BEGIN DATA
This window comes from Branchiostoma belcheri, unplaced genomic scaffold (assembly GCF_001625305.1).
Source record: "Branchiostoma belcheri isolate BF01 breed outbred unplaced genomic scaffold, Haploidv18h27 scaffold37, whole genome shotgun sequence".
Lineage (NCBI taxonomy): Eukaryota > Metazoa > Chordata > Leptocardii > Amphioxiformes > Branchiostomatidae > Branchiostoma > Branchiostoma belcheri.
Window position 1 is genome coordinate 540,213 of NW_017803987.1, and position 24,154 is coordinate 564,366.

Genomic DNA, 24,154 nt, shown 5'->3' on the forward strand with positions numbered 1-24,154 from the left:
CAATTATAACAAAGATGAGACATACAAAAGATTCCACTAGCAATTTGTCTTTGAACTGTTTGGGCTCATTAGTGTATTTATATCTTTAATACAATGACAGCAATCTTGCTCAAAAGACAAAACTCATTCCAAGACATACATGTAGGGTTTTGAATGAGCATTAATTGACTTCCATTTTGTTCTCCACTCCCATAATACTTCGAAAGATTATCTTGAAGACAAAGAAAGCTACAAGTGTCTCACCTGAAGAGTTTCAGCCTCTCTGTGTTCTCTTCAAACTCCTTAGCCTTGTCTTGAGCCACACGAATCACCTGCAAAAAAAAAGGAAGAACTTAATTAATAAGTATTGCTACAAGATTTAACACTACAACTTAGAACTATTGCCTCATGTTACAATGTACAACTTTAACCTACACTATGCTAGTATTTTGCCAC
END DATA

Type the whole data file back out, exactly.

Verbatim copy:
This window comes from Branchiostoma belcheri, unplaced genomic scaffold (assembly GCF_001625305.1).
Source record: "Branchiostoma belcheri isolate BF01 breed outbred unplaced genomic scaffold, Haploidv18h27 scaffold37, whole genome shotgun sequence".
Lineage (NCBI taxonomy): Eukaryota > Metazoa > Chordata > Leptocardii > Amphioxiformes > Branchiostomatidae > Branchiostoma > Branchiostoma belcheri.
Window position 1 is genome coordinate 540,213 of NW_017803987.1, and position 24,154 is coordinate 564,366.

Genomic DNA, 24,154 nt, shown 5'->3' on the forward strand with positions numbered 1-24,154 from the left:
CAATTATAACAAAGATGAGACATACAAAAGATTCCACTAGCAATTTGTCTTTGAACTGTTTGGGCTCATTAGTGTATTTATATCTTTAATACAATGACAGCAATCTTGCTCAAAAGACAAAACTCATTCCAAGACATACATGTAGGGTTTTGAATGAGCATTAATTGACTTCCATTTTGTTCTCCACTCCCATAATACTTCGAAAGATTATCTTGAAGACAAAGAAAGCTACAAGTGTCTCACCTGAAGAGTTTCAGCCTCTCTGTGTTCTCTTCAAACTCCTTAGCCTTGTCTTGAGCCACACGAATCACCTGCAAAAAAAAAGGAAGAACTTAATTAATAAGTATTGCTACAAGATTTAACACTACAACTTAGAACTATTGCCTCATGTTACAATGTACAACTTTAACCTACACTATGCTAGTATTTTGCCAC